33.5310Jute canvas, jute webbing, jute tarpeulin cloth and manufactures thereof when not in actual use as covering, receptcles or binding for other googsRs. 200 per tonnes
34.5310Sacking (cloth, bags, twist, yarn, and twine) when not in actual use as covering, recrpeacles or bindings for other goods20%
35.7201Pig iron and spiegeleisen in pigs, blocks or other premary forms20%
36.7203Ferrous products obtained by direct reduction of iron one and other spongy ferrous groducts, in lumps, pellets or similar forms; iron having minmum purity by weight of 99.94% in lumps. Pellets or similar form.20%
37.7204Ferrous waste and scrap, remelting scrap ingoes of iron or steel20%
38.7205Granules and powers, of pig iron, spiegeleisen, iron or steel20%
39.7206Iron and non-alloy steel in ingots or other primary forms20%
40.7207Semi-finished products of iron or non-alloy steel20%
41.7208Flat rolled products of iron or non-alloy stee, hot rolled, not clad, plated or coated20%
42.7209Flat rolled products of iron or non-alloy steel, cold rolled (cold-reduced), not cald, plated or coated20%
43.7210Flat rolled products of iron or non-alloy steel, plated or coated with zine20%
44.7213Bars and rods, hot-rolled, in irregularly wound coils, of iron or non-alloy steel20%
45.7214Other bars and rods or iron or non-alloy steel, not further worked than gorged, hot-rolled, hotdrawn or hot-extrude, but including those twisted after rolling20%
46.7215Other bars and rods or iron or non-alloy steel20%
47.7216Angles, shapes and sections of iron or non-alloy steel20%₹
48.7217Wire of iron or non-alloy steel20%
49.7303, 7304Tubes and pipes, of iron or steel20%

The following are the exemptions as mentioned in the Act:

  • Goods imported but not allowed clearance on the ground of non-fulfilment of the requirements of Import Trade Control Regulations, confiscated by an order under section 182 of the Sea Customs Act, 1878 and allowed to be exported in lieu of confiscation, on payment of fine or otherwise.

  • Goods produced or manufactured in India when exported for display in the showrooms of the Government of India in foreign countries or in the exhibitions or fairs held in foreign countries are exempt from the whole of the duty of customs leviable thereon:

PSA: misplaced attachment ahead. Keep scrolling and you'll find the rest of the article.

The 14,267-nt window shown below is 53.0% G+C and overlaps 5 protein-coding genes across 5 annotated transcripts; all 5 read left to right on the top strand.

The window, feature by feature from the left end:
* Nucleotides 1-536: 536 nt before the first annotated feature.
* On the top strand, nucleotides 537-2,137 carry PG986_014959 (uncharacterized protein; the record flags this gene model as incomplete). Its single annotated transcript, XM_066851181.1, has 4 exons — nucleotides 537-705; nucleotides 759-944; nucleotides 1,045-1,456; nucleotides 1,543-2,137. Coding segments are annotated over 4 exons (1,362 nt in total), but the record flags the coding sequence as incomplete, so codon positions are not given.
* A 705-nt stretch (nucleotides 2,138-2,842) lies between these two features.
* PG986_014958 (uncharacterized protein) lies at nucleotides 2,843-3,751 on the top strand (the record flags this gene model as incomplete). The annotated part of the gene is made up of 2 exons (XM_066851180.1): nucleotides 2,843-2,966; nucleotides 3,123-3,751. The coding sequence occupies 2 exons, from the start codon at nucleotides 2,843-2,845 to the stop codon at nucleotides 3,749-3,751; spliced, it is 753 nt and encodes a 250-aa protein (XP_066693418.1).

• Provided that such goods are not sold or otherwise disposed of abroad:

    • Provided further that, in the case of goods exported for display in the exhibitions or fairs held in foreign countries, it is certified by a duly authorised officer of the Ministry of Commerce that the Government of India have agreed to participate in such exhibitions or fairs.

Types of Shipping Bills

In case of export by sea or air, a shipping bill must be submitted to customs authorities in a prescribed format mentioning the name of the exporter, consignee, invoice number, details of packing, description of goods, quantity, and Freight on Board (FOB) value. In case of export by road, a bill of export needs to be submitted.

There are four different types of shipping bills depending on the type of the good. this is discontinued. The main difference among these bills is the colour of the form. Customs authorities can identify the type of the good by merely looking at the colour of the bill.

Following are the four types of shipping bills:

  • Shipping bill for export of duty free goods: It is white in colour.

  • Shipping bill for export of goods under claim for duty drawback: It is green in colour.

  • Shipping bill for export of duty free goods ex-bond i.e. from bonded warehouse: This is pink in colour.

  • Shipping bill for export of dutiable goods: This is yellow in colour.